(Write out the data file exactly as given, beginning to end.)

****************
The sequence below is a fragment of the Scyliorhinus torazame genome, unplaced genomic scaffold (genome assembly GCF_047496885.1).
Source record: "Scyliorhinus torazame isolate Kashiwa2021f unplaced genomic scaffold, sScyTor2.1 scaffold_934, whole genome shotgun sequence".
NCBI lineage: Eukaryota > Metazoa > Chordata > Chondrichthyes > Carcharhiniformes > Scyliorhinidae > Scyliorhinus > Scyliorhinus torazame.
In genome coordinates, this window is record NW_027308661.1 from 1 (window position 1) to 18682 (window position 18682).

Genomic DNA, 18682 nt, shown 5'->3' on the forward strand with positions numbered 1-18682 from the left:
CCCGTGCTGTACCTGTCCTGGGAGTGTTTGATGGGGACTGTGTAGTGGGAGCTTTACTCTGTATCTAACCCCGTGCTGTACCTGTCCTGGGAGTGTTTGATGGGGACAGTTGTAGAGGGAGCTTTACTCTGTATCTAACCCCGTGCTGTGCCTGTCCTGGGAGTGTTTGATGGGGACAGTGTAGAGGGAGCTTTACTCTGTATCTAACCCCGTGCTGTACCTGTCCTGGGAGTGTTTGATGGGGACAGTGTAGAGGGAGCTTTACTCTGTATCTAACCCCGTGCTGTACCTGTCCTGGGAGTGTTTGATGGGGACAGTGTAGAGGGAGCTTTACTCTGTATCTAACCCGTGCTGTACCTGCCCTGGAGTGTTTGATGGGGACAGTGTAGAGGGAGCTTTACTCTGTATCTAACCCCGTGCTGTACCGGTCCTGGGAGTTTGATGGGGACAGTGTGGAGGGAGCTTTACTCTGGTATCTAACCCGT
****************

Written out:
The sequence below is a fragment of the Scyliorhinus torazame genome, unplaced genomic scaffold (genome assembly GCF_047496885.1).
Source record: "Scyliorhinus torazame isolate Kashiwa2021f unplaced genomic scaffold, sScyTor2.1 scaffold_934, whole genome shotgun sequence".
NCBI lineage: Eukaryota > Metazoa > Chordata > Chondrichthyes > Carcharhiniformes > Scyliorhinidae > Scyliorhinus > Scyliorhinus torazame.
In genome coordinates, this window is record NW_027308661.1 from 1 (window position 1) to 18682 (window position 18682).

Genomic DNA, 18682 nt, shown 5'->3' on the forward strand with positions numbered 1-18682 from the left:
CCCGTGCTGTACCTGTCCTGGGAGTGTTTGATGGGGACTGTGTAGTGGGAGCTTTACTCTGTATCTAACCCCGTGCTGTACCTGTCCTGGGAGTGTTTGATGGGGACAGTTGTAGAGGGAGCTTTACTCTGTATCTAACCCCGTGCTGTGCCTGTCCTGGGAGTGTTTGATGGGGACAGTGTAGAGGGAGCTTTACTCTGTATCTAACCCCGTGCTGTACCTGTCCTGGGAGTGTTTGATGGGGACAGTGTAGAGGGAGCTTTACTCTGTATCTAACCCCGTGCTGTACCTGTCCTGGGAGTGTTTGATGGGGACAGTGTAGAGGGAGCTTTACTCTGTATCTAACCCGTGCTGTACCTGCCCTGGAGTGTTTGATGGGGACAGTGTAGAGGGAGCTTTACTCTGTATCTAACCCCGTGCTGTACCGGTCCTGGGAGTTTGATGGGGACAGTGTGGAGGGAGCTTTACTCTGGTATCTAACCCGT